The Alito hearings were worthless

I am deeply disappointed in the Senate this week after seeing the absolutely horrible confirmation hearings for Samuel Alito. The truly important issues of the day, property rights, privacy, and free speech, fell by the wayside in favor of abortion and executive power. It is no wonder we never got a useful answer from Samuel Alito, since he was never asked a useful question.

The first useful question I would have asked him is what happens when stare decisis comes into conflict with one of the core rights of Americans, namely life, liberty, and property. In Kelo v. New London, the left wing of the Supreme Court decided that municipal tax revenue was a public use, opening the door to rampant violations of the property rights of every American. The truly scary thing about Kelo is that, when viewed in the light of stare decisis, it makes perfect sense. I want to hear anyone who is nominated to the Supreme Court say that the fundamental rights of Americans and the Constitution of the United States come before precedent and settled law. Too bad none of the Senators were principled enough to ask about that.

The next question I would have asked Samuel Alito is what he thought of the privacy right established in Roe v. Wade. My view is that Roe v. Wade sets a very dangerous precedent not because it acknowledges a privacy right, but because it attempts to establish a selective privacy right. The idea that a privacy right only exists in certain circumstances, like sexuality, child-rearing, and reproduction, is contrary to the very concept of rights. From Roe v. Wade:

The Constitution does not explicitly mention any right of privacy. In a line of decisions, however, going back perhaps as far as Union Pacific R. Co. v. Botsford, 141 U.S. 250, 251 (1891), the Court has recognized that a right of personal privacy, or a guarantee of certain areas or zones of privacy, does exist under the Constitution.

This concept is dangerous because the right to privacy, instead of being one’s right to conduct one’s private affairs without undue interference, becomes a way to protect certain activities and regulate others all based on whether or not the activity resides within a zone of privacy or not. Currently, the surgical procedure of abortion resides in a zone of privacy but the surgical procedure of breast enhancement does not. Logically, this does not make sense. Abortion involves a fetus that, given time, will become a separate being, bringing up a whole host of ethical questions. Breast enhancement involves simply a woman’s decision to alter a part of her self, carrying with it none of those ethical questions. If abortion, with its ethical questions, can be considered a private activity, then certainly breast enhancement should be. That would be reflective of a consistent and broad privacy right. That’s what we need instead of the zones of privacy of Roe. Again, too bad none of the Senators were principled enough to ask about that.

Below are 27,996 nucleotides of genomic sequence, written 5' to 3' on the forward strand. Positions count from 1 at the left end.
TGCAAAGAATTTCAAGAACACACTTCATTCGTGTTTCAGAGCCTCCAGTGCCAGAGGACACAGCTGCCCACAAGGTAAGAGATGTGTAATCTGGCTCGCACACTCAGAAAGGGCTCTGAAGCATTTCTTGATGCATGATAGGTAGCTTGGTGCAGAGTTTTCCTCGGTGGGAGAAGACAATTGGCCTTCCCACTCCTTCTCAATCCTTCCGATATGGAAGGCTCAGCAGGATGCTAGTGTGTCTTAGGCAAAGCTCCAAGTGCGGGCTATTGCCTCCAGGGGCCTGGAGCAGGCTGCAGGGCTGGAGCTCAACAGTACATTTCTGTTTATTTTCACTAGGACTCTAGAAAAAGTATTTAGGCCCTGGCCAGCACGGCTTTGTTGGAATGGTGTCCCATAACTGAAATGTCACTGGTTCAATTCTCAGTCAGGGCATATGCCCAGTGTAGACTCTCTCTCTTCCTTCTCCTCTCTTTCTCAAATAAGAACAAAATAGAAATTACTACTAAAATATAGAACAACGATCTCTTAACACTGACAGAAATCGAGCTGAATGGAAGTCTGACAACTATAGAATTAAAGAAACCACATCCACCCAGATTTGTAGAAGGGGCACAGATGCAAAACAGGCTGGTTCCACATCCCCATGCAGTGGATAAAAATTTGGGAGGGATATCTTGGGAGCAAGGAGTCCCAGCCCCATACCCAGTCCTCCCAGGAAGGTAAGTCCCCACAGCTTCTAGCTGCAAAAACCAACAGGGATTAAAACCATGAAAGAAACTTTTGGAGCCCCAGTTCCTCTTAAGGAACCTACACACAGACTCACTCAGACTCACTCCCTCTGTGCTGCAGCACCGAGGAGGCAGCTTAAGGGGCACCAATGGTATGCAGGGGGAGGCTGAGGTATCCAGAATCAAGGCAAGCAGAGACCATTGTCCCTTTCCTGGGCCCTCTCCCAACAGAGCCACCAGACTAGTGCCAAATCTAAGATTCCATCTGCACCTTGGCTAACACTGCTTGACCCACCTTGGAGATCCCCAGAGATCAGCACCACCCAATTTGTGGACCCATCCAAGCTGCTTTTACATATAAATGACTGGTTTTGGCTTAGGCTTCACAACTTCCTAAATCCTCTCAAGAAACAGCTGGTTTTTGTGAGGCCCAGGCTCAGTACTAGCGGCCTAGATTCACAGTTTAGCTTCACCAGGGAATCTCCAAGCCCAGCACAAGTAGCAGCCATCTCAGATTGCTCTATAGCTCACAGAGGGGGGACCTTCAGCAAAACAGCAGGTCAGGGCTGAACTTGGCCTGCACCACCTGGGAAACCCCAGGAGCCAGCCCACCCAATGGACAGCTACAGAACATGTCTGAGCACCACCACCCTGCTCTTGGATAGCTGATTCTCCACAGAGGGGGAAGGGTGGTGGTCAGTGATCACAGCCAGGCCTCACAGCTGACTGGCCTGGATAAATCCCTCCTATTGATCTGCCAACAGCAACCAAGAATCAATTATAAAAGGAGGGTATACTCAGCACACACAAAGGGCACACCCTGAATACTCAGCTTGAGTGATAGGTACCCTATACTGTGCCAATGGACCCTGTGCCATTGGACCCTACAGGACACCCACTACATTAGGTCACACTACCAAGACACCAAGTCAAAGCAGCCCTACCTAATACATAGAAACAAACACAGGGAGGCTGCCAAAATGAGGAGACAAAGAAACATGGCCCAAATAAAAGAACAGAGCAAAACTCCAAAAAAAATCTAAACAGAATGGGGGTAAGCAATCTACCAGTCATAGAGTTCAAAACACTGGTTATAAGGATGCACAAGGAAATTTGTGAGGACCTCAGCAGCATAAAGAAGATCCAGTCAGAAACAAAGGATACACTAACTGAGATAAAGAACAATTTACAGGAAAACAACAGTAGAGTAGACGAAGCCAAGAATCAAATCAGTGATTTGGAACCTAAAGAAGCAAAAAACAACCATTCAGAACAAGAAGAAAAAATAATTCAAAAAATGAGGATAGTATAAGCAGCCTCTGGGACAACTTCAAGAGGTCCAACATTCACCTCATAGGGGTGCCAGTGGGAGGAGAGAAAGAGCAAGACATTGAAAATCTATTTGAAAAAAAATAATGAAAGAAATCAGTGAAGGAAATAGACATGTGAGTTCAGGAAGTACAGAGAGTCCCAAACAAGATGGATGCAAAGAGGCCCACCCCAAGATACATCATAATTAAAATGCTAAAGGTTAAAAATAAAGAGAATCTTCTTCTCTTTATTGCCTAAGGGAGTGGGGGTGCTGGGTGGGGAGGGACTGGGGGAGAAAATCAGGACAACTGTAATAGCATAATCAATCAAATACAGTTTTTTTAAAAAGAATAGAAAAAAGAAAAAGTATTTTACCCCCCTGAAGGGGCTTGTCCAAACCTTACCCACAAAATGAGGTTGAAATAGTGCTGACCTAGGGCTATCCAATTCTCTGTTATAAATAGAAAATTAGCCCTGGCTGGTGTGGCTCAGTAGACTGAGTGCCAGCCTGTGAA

The final question I would have asked Samuel Alito is whether Congress had the right to regulate the speech of private citizens about elections. The First Amendment says that Congress shall make no law abridging the freedom of speech or of the press. It does not contain exceptions for compelling state interests, nor to avoid the appearance of corruption. The left wing of the court, plus Justice O’Connor, upheld, in McConnell v. FEC, the right of Congress to regulate the speech of private citizens based on the compelling state interest of avoiding the appearance of corruption.

These questions, I believe, would have illuminated a great many things about Samuel Alito. Instead of getting to the core of his philosophy, we got to hear a lot about the hot-button issue of today, executive power (which is important), and the worst possible proxy for judicial tendencies, abortion. It’s a sad time for the nation and for the Senate.

Cross posted at News, the Universe, and Everything.